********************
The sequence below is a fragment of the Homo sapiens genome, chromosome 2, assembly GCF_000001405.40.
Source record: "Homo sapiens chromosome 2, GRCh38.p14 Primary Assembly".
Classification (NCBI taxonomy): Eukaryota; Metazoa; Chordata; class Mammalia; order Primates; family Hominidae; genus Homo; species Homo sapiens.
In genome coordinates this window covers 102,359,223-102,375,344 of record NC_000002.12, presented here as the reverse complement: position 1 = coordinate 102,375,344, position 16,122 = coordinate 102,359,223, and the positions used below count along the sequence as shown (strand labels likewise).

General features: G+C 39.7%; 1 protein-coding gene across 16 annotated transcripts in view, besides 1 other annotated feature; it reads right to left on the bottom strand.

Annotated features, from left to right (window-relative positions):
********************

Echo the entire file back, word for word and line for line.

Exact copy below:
The sequence below is a fragment of the Homo sapiens genome, chromosome 2, assembly GCF_000001405.40.
Source record: "Homo sapiens chromosome 2, GRCh38.p14 Primary Assembly".
Classification (NCBI taxonomy): Eukaryota; Metazoa; Chordata; class Mammalia; order Primates; family Hominidae; genus Homo; species Homo sapiens.
In genome coordinates this window covers 102,359,223-102,375,344 of record NC_000002.12, presented here as the reverse complement: position 1 = coordinate 102,375,344, position 16,122 = coordinate 102,359,223, and the positions used below count along the sequence as shown (strand labels likewise).

General features: G+C 39.7%; 1 protein-coding gene across 16 annotated transcripts in view, besides 1 other annotated feature; it reads right to left on the bottom strand.

Annotated features, from left to right (window-relative positions):